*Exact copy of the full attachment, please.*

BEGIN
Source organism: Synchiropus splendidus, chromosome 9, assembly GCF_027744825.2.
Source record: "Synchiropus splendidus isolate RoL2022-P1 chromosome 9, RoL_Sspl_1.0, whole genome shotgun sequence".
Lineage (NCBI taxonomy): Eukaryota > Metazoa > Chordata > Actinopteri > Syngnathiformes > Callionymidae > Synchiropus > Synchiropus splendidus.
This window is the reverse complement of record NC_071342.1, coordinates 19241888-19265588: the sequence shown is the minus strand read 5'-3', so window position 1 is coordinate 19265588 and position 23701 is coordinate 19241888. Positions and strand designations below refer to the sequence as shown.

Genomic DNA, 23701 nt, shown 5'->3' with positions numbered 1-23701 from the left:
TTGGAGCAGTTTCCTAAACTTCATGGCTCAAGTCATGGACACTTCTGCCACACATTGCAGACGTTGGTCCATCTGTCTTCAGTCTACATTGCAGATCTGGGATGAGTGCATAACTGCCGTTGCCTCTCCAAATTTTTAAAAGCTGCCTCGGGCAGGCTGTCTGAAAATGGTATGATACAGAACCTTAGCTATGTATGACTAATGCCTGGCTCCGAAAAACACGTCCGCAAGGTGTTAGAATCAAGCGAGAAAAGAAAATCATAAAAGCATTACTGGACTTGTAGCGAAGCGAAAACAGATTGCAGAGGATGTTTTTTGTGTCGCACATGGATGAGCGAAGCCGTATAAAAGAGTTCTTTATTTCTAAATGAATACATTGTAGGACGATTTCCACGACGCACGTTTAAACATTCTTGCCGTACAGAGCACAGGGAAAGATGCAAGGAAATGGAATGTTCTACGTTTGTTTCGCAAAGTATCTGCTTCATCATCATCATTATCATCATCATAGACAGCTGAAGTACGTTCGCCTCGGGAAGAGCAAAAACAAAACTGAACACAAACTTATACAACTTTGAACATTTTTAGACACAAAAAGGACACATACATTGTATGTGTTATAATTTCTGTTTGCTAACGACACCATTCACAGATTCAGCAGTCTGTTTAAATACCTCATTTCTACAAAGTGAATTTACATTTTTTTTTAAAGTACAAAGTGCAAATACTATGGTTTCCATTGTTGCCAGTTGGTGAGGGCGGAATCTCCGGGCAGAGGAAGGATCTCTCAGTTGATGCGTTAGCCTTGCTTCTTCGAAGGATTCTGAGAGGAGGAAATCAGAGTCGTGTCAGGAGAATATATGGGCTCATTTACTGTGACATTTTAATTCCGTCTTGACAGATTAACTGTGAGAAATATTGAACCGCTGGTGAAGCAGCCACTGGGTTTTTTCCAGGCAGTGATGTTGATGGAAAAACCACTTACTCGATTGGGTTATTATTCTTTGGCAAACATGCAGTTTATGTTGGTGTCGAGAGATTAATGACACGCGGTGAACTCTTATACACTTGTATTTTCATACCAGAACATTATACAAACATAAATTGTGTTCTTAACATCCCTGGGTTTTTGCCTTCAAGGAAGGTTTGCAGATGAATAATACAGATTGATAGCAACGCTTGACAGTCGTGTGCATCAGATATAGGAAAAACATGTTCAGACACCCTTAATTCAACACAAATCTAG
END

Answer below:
Source organism: Synchiropus splendidus, chromosome 9, assembly GCF_027744825.2.
Source record: "Synchiropus splendidus isolate RoL2022-P1 chromosome 9, RoL_Sspl_1.0, whole genome shotgun sequence".
Lineage (NCBI taxonomy): Eukaryota > Metazoa > Chordata > Actinopteri > Syngnathiformes > Callionymidae > Synchiropus > Synchiropus splendidus.
This window is the reverse complement of record NC_071342.1, coordinates 19241888-19265588: the sequence shown is the minus strand read 5'-3', so window position 1 is coordinate 19265588 and position 23701 is coordinate 19241888. Positions and strand designations below refer to the sequence as shown.

Genomic DNA, 23701 nt, shown 5'->3' with positions numbered 1-23701 from the left:
TTGGAGCAGTTTCCTAAACTTCATGGCTCAAGTCATGGACACTTCTGCCACACATTGCAGACGTTGGTCCATCTGTCTTCAGTCTACATTGCAGATCTGGGATGAGTGCATAACTGCCGTTGCCTCTCCAAATTTTTAAAAGCTGCCTCGGGCAGGCTGTCTGAAAATGGTATGATACAGAACCTTAGCTATGTATGACTAATGCCTGGCTCCGAAAAACACGTCCGCAAGGTGTTAGAATCAAGCGAGAAAAGAAAATCATAAAAGCATTACTGGACTTGTAGCGAAGCGAAAACAGATTGCAGAGGATGTTTTTTGTGTCGCACATGGATGAGCGAAGCCGTATAAAAGAGTTCTTTATTTCTAAATGAATACATTGTAGGACGATTTCCACGACGCACGTTTAAACATTCTTGCCGTACAGAGCACAGGGAAAGATGCAAGGAAATGGAATGTTCTACGTTTGTTTCGCAAAGTATCTGCTTCATCATCATCATTATCATCATCATAGACAGCTGAAGTACGTTCGCCTCGGGAAGAGCAAAAACAAAACTGAACACAAACTTATACAACTTTGAACATTTTTAGACACAAAAAGGACACATACATTGTATGTGTTATAATTTCTGTTTGCTAACGACACCATTCACAGATTCAGCAGTCTGTTTAAATACCTCATTTCTACAAAGTGAATTTACATTTTTTTTTAAAGTACAAAGTGCAAATACTATGGTTTCCATTGTTGCCAGTTGGTGAGGGCGGAATCTCCGGGCAGAGGAAGGATCTCTCAGTTGATGCGTTAGCCTTGCTTCTTCGAAGGATTCTGAGAGGAGGAAATCAGAGTCGTGTCAGGAGAATATATGGGCTCATTTACTGTGACATTTTAATTCCGTCTTGACAGATTAACTGTGAGAAATATTGAACCGCTGGTGAAGCAGCCACTGGGTTTTTTCCAGGCAGTGATGTTGATGGAAAAACCACTTACTCGATTGGGTTATTATTCTTTGGCAAACATGCAGTTTATGTTGGTGTCGAGAGATTAATGACACGCGGTGAACTCTTATACACTTGTATTTTCATACCAGAACATTATACAAACATAAATTGTGTTCTTAACATCCCTGGGTTTTTGCCTTCAAGGAAGGTTTGCAGATGAATAATACAGATTGATAGCAACGCTTGACAGTCGTGTGCATCAGATATAGGAAAAACATGTTCAGACACCCTTAATTCAACACAAATCTAG